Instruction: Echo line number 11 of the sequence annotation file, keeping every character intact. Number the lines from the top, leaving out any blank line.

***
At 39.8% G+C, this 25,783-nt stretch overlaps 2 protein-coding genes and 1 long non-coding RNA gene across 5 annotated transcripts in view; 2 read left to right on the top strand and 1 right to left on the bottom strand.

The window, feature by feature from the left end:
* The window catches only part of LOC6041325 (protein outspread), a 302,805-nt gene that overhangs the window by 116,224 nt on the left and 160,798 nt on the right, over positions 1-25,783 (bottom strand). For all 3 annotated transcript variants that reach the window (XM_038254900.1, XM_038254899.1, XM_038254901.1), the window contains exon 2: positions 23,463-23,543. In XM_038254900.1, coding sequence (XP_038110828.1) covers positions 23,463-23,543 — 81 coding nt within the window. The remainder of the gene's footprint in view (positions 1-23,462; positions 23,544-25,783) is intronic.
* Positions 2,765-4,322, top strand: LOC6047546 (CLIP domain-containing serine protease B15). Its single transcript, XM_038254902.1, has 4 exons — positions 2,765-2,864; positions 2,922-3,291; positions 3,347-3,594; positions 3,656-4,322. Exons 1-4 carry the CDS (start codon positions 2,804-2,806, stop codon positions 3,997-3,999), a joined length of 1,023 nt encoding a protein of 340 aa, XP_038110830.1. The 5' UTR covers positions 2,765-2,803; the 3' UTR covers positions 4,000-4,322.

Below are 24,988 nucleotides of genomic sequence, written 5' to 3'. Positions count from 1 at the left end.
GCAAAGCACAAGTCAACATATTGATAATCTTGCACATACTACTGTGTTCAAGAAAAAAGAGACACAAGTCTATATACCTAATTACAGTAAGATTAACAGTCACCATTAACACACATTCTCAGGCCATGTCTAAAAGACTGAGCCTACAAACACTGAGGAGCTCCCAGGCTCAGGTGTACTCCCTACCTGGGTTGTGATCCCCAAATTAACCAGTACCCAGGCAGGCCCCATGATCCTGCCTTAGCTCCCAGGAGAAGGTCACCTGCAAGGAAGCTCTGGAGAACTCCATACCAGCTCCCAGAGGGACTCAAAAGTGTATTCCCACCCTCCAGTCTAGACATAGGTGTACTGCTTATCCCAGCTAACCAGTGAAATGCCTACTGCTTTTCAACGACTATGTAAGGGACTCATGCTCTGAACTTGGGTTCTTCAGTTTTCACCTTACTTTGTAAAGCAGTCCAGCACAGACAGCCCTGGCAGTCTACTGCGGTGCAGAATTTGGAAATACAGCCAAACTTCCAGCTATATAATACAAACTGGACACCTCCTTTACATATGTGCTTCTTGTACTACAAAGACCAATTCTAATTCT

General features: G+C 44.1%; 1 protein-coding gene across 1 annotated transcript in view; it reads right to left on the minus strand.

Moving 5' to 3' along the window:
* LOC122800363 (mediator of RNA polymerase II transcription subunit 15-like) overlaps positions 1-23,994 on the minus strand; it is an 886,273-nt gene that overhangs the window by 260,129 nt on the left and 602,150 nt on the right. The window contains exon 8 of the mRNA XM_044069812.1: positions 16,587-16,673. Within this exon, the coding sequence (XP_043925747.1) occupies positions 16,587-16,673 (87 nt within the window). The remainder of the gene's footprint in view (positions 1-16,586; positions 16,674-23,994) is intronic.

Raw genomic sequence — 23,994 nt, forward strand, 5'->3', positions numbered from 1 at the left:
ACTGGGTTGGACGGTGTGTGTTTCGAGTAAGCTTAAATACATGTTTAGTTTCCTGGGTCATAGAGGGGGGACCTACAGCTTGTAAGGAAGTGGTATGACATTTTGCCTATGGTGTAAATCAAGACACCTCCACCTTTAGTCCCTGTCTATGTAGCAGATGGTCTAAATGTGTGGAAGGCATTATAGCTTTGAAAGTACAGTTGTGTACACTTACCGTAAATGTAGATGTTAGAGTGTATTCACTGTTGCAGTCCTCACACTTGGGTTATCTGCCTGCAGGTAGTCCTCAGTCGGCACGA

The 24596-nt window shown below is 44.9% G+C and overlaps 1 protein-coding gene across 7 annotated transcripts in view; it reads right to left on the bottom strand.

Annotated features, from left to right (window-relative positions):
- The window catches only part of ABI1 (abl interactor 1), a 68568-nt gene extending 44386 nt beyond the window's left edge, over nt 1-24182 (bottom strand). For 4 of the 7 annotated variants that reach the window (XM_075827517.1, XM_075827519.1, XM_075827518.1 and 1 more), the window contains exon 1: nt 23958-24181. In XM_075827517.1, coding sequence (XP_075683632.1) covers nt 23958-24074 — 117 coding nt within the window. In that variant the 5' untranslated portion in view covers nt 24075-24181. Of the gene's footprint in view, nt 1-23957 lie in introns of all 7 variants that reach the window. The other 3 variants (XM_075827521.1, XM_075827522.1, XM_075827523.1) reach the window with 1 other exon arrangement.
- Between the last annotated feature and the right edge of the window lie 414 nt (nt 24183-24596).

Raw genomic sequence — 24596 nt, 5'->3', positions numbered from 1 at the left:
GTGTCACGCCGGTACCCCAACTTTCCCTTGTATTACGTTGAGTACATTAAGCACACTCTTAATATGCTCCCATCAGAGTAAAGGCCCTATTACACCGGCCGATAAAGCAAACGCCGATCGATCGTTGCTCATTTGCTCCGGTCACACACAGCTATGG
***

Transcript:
ACTGGGTTGGACGGTGTGTGTTTCGAGTAAGCTTAAATACATGTTTAGTTTCCTGGGTCATAGAGGGGGGACCTACAGCTTGTAAGGAAGTGGTATGACATTTTGCCTATGGTGTAAATCAAGACACCTCCACCTTTAGTCCCTGTCTATGTAGCAGATGGTCTAAATGTGTGGAAGGCATTATAGCTTTGAAAGTACAGTTGTGTACACTTACCGTAAATGTAGATGTTAGAGTGTATTCACTGTTGCAGTCCTCACACTTGGGTTATCTGCCTGCAGGTAGTCCTCAGTCGGCACGA